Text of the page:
1. Alan has completed the new Pain Recovery Program. To read or share it, use this updated link: https://www.tmswiki.org/forum/painrecovery/
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Day 1 Getting started

Discussion in 'Structured Educational Program' started by redeemed27, Oct 7, 2014.

  1. redeemed27

    redeemed27 New Member

    After suffering with an ever-increasing host of symptoms over the past 10 years, I heard about Dr. Sarno a few years ago. I devoured two of his books and spent a couple months doing my best to follow his advice. I read, I wrote, thought, read, wrote and thought some more. When I experienced no improvement, I concluded that I was one of the the few that would not improve, or that Dr. Sarno was just wrong in his theory, or maybe I was just too messed up and I needed years of therapy. I moved on to other approaches.

    Two months ago I saw a new doctor, who right off the bat suggested that most or all of my problems may be caused by anxiety. Previous doctors have not really found anything wrong with me, so this made tons of sense! Especially since about 5 years ago I developed daily butterflies in my stomach for no reason, or sometimes for very trivial reasons.

    So back to the books I went. I found a new book to read about TMS (which led me to this website) and also a somewhat different approach in a book about Stress illness.

    To answer the question as to where I am right now in my acceptance of the diagnosis of TMS, I would say that I am there, but with a good measure of confusion mixed in. The fact that I already tried really hard and got nowhere creates a good dose of doubt. The fact that depression and anxiety are significant components of my current and past problems also is a difficulty because I keep finding little disclaimers in this website and TMS literature that express uncertainty about the resolution of those issues. I could easily accept that my current anxiety is just another type of distracting "pain," in addition to various physical pains that I have.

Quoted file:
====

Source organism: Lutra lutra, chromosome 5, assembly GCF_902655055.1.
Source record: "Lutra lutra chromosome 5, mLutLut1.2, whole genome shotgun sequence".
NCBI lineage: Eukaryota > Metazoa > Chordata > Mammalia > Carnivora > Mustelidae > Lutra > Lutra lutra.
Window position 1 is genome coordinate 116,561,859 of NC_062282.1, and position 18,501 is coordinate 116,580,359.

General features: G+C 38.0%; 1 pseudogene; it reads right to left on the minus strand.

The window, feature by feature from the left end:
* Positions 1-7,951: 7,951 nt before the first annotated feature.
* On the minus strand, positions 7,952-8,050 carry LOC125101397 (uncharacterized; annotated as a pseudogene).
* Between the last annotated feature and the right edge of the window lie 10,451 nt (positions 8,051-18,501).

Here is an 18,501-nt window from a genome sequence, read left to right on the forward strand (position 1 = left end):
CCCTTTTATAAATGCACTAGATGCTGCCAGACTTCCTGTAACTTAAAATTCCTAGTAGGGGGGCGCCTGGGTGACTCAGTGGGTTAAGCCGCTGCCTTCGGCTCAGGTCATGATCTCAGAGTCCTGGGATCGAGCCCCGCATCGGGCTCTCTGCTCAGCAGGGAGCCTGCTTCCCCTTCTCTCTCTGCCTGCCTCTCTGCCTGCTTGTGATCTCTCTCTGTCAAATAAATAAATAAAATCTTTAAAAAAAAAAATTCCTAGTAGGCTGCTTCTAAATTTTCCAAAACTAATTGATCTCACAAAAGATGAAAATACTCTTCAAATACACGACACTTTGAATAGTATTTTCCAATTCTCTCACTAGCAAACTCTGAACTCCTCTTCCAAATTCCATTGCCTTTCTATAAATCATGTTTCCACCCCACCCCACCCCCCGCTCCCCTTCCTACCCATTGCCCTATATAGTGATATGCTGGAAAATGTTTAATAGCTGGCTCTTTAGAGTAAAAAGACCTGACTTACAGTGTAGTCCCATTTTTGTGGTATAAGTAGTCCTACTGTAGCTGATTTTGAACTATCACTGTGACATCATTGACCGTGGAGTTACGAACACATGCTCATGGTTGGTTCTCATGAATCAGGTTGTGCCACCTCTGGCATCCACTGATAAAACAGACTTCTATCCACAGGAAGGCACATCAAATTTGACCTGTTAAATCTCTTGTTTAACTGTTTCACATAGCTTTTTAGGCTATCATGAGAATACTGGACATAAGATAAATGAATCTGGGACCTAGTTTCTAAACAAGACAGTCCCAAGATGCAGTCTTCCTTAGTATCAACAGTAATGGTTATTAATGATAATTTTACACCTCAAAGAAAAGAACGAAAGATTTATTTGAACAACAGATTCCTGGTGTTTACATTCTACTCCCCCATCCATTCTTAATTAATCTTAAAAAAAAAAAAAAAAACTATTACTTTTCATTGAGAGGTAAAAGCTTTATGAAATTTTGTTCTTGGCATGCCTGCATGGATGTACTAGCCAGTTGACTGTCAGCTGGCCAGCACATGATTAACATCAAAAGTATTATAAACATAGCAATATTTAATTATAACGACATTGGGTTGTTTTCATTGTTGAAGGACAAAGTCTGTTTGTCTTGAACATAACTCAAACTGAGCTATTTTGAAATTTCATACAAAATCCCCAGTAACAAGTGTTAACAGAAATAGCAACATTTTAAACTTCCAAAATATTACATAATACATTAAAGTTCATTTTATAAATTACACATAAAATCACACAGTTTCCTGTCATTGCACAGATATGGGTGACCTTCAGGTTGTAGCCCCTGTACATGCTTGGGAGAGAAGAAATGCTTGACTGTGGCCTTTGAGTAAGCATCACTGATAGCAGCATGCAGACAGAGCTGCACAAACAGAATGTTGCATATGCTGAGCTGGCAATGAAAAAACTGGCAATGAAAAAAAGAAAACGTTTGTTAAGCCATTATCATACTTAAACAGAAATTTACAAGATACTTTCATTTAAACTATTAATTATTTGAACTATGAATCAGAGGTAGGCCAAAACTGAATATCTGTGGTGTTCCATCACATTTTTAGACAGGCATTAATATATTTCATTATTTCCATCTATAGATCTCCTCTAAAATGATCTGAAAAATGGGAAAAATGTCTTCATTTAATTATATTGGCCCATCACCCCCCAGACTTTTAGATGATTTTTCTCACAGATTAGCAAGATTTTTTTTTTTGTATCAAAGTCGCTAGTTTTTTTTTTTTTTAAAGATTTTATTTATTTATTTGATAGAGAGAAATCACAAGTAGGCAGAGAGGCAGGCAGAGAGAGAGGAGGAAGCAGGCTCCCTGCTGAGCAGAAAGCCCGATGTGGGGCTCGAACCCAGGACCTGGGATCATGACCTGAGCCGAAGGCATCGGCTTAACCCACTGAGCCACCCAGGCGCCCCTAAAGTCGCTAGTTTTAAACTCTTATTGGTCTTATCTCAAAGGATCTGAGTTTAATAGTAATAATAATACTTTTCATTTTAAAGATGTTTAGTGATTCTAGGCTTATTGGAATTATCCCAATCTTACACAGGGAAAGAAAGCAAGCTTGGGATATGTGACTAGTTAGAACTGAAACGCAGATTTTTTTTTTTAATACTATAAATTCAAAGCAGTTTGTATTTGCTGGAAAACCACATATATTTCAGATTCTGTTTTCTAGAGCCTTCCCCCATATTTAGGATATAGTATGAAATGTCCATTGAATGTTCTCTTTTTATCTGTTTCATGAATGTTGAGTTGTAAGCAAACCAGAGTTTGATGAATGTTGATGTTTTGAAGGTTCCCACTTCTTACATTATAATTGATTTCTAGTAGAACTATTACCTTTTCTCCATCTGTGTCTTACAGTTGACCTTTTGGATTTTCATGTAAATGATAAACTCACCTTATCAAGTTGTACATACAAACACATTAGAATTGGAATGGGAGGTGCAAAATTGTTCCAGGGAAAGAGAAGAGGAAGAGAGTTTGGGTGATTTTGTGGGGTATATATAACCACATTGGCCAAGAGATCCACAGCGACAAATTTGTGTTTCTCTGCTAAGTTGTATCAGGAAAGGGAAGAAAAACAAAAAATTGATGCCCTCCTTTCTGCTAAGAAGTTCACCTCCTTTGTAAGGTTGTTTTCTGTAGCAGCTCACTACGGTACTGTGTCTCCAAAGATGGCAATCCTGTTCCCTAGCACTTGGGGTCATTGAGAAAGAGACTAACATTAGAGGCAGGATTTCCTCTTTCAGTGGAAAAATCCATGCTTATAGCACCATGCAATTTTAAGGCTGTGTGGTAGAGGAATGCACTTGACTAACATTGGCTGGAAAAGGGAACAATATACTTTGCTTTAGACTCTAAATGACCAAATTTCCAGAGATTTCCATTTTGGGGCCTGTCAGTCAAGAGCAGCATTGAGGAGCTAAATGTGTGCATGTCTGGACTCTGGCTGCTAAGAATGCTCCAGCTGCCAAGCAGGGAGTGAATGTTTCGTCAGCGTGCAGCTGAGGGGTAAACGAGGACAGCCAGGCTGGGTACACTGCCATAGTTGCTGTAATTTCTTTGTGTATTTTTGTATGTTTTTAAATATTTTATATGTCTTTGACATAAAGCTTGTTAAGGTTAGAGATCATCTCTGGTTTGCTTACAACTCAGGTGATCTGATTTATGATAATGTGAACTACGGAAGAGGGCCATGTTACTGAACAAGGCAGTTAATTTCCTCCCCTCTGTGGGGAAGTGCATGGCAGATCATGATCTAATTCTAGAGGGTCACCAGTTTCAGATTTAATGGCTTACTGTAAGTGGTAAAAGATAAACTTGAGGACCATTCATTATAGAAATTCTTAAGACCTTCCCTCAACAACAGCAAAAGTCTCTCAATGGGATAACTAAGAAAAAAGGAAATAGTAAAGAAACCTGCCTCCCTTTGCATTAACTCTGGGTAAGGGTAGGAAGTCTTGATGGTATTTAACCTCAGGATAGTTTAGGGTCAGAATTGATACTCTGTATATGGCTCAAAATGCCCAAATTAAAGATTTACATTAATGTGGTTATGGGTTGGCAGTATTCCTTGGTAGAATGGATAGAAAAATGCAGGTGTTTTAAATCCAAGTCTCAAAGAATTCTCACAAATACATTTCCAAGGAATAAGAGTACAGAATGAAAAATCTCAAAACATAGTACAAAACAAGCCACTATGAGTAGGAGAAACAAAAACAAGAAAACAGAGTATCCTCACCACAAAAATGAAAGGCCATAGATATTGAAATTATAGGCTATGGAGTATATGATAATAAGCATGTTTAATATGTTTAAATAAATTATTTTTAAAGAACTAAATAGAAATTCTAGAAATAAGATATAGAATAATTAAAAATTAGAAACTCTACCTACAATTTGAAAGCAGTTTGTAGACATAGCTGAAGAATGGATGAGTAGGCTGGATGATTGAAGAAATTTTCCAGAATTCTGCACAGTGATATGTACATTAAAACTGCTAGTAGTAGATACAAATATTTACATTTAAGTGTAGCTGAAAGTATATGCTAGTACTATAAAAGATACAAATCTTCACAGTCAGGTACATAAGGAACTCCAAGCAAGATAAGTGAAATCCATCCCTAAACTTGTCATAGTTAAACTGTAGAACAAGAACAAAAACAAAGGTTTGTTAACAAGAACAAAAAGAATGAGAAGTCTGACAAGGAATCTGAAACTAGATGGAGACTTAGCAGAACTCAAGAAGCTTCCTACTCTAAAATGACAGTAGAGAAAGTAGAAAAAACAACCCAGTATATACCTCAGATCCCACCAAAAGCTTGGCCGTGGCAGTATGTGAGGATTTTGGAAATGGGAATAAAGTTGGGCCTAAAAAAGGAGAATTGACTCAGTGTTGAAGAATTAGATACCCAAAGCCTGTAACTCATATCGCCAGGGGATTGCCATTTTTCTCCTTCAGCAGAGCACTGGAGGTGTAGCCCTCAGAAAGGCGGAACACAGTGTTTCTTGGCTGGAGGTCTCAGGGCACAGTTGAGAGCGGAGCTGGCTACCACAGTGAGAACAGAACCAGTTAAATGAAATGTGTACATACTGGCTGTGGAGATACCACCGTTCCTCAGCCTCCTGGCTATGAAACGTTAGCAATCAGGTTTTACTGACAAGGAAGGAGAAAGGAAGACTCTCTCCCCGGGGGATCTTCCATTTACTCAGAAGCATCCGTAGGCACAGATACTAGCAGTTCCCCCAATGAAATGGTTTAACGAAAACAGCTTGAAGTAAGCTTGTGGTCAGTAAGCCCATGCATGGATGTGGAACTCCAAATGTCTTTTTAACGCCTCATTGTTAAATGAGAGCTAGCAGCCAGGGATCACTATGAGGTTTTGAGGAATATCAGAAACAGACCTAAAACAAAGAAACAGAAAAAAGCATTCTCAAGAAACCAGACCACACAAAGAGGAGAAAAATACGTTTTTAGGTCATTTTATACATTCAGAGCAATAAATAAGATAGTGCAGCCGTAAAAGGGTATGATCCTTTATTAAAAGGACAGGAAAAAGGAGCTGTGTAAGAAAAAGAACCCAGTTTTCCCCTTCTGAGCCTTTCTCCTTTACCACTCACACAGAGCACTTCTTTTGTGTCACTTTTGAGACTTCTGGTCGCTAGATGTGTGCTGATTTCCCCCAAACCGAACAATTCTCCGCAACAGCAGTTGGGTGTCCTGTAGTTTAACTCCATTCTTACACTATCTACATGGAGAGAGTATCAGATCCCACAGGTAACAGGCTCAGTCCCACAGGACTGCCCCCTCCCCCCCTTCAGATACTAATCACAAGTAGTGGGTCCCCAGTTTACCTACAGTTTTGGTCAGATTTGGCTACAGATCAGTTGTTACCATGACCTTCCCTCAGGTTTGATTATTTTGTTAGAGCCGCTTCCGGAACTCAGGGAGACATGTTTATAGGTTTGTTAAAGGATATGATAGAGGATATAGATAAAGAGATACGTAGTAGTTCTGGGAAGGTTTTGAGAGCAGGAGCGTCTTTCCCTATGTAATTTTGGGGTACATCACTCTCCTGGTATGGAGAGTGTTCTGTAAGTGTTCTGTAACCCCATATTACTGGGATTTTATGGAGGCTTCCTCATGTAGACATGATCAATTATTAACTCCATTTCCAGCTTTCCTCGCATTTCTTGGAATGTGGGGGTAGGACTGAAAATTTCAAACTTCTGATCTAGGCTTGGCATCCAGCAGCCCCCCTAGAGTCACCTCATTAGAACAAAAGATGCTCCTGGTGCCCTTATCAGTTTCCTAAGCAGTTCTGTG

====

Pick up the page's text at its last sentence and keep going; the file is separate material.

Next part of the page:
But my biggest doubts come from the difference between the two books that I recently read. To be honest, the one about Stress Illness made more sense to me. The thinking there is that the symptoms are due to unresolved stress (of childhood issues, current life stress, depression, anxiety, or post-traumatic stress) that has moved into the body. In this scenario, the anxiety is a cause of the problem, and not a result (a TMS substitute). This directly contradicts Dr. Sarno's scenario, and he explicitly states in his books that this is NOT what is going on, that the various pains are NOT stress that has become trapped in the body. Fortunately, the basic idea of trying to uncover, expose and explore the emotional/psychological causes of the whole thing is similar in both approaches.